Newspaper article THE JOURNAL RECORD

Medicine Field Becoming Too Sophisticated for Blanket Rules

Newspaper article THE JOURNAL RECORD

Medicine Field Becoming Too Sophisticated for Blanket Rules

Article excerpt

WASHINGTON -- Every day, frightened middle-age women ask cancer counselor Mary Ann Braun to tally their risks of breast cancer so they can decide whether to get mammograms starting at age 40 or 50.

The women are furious that the government won't simply tell them what to do.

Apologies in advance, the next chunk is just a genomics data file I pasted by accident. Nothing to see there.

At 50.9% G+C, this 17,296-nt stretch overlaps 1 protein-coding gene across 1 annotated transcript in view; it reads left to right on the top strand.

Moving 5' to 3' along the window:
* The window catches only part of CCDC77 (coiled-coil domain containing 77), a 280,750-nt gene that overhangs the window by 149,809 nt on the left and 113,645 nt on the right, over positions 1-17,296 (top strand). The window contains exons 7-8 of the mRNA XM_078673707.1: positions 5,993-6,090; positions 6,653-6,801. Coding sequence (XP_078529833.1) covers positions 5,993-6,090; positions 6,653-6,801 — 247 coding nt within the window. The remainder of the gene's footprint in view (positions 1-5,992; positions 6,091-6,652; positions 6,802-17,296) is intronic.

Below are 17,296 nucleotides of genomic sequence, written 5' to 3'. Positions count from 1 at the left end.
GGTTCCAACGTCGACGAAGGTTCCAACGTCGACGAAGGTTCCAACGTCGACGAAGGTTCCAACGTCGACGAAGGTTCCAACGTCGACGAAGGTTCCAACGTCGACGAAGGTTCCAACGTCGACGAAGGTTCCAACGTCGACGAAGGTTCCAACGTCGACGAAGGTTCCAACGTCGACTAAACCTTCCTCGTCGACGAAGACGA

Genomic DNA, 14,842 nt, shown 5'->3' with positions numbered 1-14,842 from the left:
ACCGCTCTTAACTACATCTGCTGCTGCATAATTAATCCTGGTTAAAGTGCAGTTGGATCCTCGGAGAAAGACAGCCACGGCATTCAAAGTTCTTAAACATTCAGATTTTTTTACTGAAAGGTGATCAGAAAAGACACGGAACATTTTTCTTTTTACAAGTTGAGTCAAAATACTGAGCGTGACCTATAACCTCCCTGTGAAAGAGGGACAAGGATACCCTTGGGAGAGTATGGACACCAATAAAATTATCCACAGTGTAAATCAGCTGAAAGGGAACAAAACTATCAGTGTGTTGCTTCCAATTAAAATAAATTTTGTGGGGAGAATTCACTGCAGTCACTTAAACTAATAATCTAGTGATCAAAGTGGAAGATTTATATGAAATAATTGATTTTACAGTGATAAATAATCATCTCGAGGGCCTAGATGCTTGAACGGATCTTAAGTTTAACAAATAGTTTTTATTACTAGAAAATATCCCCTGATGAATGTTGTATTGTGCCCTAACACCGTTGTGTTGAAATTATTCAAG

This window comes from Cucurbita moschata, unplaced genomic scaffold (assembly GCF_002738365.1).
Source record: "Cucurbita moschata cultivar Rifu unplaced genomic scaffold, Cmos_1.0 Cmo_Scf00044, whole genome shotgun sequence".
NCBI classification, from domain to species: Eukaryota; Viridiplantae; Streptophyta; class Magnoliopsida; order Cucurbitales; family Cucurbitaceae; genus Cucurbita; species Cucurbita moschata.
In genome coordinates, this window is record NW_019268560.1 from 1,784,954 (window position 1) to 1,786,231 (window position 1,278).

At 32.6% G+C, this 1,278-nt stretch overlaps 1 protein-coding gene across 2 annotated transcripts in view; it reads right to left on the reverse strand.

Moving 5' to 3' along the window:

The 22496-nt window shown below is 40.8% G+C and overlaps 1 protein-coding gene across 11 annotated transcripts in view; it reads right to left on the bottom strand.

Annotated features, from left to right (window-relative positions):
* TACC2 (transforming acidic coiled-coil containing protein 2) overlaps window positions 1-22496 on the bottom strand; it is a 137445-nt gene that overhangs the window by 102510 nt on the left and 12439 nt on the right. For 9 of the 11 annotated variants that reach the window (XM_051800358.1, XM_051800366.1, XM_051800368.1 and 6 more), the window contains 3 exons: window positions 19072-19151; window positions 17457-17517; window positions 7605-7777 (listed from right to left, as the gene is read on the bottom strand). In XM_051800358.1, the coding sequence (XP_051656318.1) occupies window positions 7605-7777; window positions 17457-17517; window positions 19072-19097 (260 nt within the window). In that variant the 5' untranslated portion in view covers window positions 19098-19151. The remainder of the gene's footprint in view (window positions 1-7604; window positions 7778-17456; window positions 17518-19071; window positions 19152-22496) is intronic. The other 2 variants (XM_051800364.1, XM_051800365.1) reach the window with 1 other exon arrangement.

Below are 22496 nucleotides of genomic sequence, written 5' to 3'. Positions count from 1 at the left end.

But experts say Americans better get used to making their own choices because medicine is fast becoming too sophisticated for blanket rules. Just as you wouldn't choose a particular surgery merely because your neighbor did, doctors say patients need disease prevention advice -- from cancer tests to healthy-heart guidance -- tailored to their personal habits and genes. "There's a change going on in health care where doctors used to be the ones making the recommendations and you followed the advice," said University of Chicago urologist Dr. Gerald Chodak, who makes men sign a detailed form listing the pros and cons of prostate cancer screening before he will test them. "Gross recommendations for everyone in society is a very crude" approach, agreed Dr. Harmon Eyre of the American Cancer Society. "The more we can individualize these recommendations, the better off we'll be." The question is whether the average layman understands the science enough to decide. "I just wish in my heart I felt every patient I saw really had ... the skills to understand, and access to all that information," said Braun, who as coordinator of Georgetown University's Comprehensive Breast Center teaches women of varying educational levels to weigh their personal cancer risks against mammograms' drawbacks. As doctors learn more about the genetic and other risk factors that determine who gets sick with what, they are expected to replace expensive, one-size-fits-all health rules with tailored advice. But the mammogram uproar underscores just how controversial the change is. A government panel in January said there wasn't scientific proof that regular mammograms in the 40s were beneficial enough to recommend them for all middle-age women. It is generally agreed that women should have annual mammograms from their 50s onward, because studies show the tests cut deaths in older women. …

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